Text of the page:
I don’t like large crowds. Too many people in one place make me nervous. Given recent events, I harbor a healthy fear and alertness when surrounded by large groups of people. On Saturday, Jan. 21, 2017, I stood on Boston Common with 175,000 other people. And it was amazing.
I never considered myself an activist. I have strong views about civil rights, I’m proud of my openness to people of all walks of life, and I willingly engage in lively debates about women’s rights. But I’ve never stepped out of my house with the intention of joining a group of people to rally for something they believe in. I regret not having done it sooner.
For the past three months, I’ve been overcome with despair, disappointment and desperation. I feared for myself, the people I love and the future of our country. I came of age in a time when a black man could be elected president, when I had the right to decide what to do with my own body, when all of my bosses were women. I spent eight blissful years believing in our country, excited for the future, for the milestones we would hit, the innovations that would come from brilliant scientists and doctors.
I sat in a conference room on Jan. 20, 2017, and watched it all slip away. I felt as if I were on an untethered spacewalk. I had to do something. I had this intense gut feeling that I was meant to DO something. To stand up for what I believe in and make my voice heard. Then I heard about the Women’s March for America in Boston.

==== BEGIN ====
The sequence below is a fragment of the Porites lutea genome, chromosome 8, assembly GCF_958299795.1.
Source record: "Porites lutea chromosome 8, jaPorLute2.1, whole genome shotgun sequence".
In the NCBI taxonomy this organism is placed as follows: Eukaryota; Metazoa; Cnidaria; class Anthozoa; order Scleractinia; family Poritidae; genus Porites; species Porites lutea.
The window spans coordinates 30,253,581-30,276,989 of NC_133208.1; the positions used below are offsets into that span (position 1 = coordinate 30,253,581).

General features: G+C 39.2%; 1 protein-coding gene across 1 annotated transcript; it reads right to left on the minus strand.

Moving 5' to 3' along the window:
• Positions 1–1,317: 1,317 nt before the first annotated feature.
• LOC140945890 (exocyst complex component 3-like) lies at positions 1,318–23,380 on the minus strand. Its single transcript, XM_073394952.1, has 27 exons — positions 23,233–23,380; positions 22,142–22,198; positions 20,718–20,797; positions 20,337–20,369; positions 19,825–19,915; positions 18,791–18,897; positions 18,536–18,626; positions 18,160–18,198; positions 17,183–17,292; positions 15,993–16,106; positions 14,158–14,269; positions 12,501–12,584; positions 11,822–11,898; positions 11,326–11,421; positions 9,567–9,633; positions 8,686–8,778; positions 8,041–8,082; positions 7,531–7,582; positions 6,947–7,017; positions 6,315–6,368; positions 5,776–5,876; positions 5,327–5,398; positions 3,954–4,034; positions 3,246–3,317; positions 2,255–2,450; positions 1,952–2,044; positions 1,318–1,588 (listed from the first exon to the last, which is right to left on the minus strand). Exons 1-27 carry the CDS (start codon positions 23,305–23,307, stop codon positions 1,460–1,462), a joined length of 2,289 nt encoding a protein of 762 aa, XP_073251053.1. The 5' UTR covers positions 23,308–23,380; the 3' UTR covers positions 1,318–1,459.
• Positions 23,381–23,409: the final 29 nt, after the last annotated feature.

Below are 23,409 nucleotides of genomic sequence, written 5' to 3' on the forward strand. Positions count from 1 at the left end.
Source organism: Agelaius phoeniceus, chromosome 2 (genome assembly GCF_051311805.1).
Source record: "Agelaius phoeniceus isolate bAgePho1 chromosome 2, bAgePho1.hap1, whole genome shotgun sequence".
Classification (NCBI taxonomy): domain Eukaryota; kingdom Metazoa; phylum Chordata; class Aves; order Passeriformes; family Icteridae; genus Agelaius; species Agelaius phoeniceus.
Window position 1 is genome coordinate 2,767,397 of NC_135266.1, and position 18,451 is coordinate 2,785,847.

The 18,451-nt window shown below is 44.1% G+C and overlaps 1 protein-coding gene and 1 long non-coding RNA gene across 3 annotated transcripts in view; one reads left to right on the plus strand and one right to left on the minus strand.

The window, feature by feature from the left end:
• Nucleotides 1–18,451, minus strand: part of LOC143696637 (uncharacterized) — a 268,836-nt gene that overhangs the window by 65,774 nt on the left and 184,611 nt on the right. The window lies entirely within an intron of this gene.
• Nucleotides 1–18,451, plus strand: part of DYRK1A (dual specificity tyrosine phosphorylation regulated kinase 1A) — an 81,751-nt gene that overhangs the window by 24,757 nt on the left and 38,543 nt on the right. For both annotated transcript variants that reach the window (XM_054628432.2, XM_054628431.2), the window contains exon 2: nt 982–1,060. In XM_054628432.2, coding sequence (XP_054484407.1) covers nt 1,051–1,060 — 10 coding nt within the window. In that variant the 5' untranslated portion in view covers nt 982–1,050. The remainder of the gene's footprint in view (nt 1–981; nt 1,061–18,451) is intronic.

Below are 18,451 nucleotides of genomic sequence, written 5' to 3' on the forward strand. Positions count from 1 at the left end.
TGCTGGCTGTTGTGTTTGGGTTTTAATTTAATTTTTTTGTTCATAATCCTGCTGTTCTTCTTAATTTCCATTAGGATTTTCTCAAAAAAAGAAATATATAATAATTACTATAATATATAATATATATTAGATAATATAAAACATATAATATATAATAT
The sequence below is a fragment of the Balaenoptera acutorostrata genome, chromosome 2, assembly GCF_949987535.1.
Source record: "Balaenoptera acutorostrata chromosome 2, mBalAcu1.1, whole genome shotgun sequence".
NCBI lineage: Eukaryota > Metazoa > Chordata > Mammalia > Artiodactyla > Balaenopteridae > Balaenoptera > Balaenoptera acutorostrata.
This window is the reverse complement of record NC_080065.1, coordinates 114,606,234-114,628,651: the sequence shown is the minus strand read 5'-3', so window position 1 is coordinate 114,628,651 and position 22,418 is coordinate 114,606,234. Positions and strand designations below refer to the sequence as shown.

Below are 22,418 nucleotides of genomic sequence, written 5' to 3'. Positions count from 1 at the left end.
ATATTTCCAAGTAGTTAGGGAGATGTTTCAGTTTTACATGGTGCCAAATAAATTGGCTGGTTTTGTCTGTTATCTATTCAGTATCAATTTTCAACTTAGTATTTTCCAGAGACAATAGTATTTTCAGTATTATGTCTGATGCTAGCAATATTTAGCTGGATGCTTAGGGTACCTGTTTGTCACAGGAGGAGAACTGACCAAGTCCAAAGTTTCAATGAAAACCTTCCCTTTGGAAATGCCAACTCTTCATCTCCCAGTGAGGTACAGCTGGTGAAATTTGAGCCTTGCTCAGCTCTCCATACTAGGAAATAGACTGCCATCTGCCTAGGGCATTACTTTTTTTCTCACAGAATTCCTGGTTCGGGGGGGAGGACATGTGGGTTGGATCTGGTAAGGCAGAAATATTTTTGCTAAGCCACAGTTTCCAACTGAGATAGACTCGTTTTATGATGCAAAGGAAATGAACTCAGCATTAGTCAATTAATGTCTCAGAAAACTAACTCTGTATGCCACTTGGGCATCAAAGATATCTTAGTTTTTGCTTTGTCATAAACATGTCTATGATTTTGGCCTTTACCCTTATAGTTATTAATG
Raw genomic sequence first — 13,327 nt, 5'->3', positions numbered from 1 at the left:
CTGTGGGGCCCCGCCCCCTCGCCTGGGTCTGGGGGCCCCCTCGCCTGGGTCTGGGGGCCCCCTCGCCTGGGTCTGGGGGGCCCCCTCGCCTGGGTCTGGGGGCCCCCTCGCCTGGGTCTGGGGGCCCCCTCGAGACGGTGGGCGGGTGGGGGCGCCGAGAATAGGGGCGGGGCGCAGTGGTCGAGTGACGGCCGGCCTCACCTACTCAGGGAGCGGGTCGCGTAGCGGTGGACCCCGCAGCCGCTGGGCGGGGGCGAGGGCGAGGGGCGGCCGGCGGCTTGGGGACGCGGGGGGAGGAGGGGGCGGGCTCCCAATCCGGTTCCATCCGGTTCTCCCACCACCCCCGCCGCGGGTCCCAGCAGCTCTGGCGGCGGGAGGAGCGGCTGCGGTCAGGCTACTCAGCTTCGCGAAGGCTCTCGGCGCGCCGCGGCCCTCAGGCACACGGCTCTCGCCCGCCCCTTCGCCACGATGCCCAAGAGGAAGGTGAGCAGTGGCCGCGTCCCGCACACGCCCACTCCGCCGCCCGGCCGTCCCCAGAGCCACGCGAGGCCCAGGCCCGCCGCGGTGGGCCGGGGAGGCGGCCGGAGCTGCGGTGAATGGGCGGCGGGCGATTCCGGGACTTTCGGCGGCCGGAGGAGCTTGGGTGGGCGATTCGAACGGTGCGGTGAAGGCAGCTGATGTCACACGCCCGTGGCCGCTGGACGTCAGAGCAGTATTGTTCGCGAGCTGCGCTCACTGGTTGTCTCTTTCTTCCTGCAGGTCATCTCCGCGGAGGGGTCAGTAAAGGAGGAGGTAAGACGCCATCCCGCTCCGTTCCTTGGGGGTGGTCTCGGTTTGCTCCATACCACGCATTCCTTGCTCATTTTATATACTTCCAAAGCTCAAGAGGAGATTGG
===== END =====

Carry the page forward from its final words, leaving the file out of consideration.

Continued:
It was stunning. People poured into the streets, onto the grass, over hills, holding signs in support of women, in support of minorities, in support of the LGBTQ community. Fathers wearing pink knitted hats carried toddlers on their shoulders, holding signs that were nothing more than scribbles on cardboard. Husbands held up signs saying “I’m here because she’s at work making the money.” Women wearing Rainbow flags around their shoulders offered free hugs. Nearly 200,000 people crammed into 50 acres of land, and there was not a single negative incident.
“I’ve been waiting my whole life to do something like this,” my mom said, as she listened to Senator Elizabeth Warren address the crowd. I caught her, a couple times during the march, smiling to herself as she took it all in. My sister, who is even less of a fan of large crowds than I, hoisted herself up on the arms of her husband to get a better view. School buses full of students lined the streets, as chants of “Yes we can!” and “This is what democracy looks like!” pulsed through the crowd like a singular heartbeat.
After spending the day with thousands of people who believed in empowering others, in supporting others despite our differences, I realized no one could take that away from me. No one could take away my empowerment, my voice, my strength, my intelligence, my feminism. Many, many people in our government are working hard to do just that, and I will not stand for it.
There are so many ways to make our voices heard. The Women’s March has launched 10 Actions for the First 100 Days, urging citizens to send postcards to their senators about what matters most and what actions we’d like them to take. I’ve started following activist groups on Facebook and Twitter, to stay up-to-date on future events. I filmed the march and edited together a reflection video, which I plan to share with as many people as possible, to help spread the message.
Being part of the march shifted my perspective in small, personal ways as well. I feel more capable of standing up for myself, of putting more stock in those who matter than those who don’t, and of believing in myself and what I am capable of.
I plan to march again, to make my voice heard. To help restore faith in our humanity.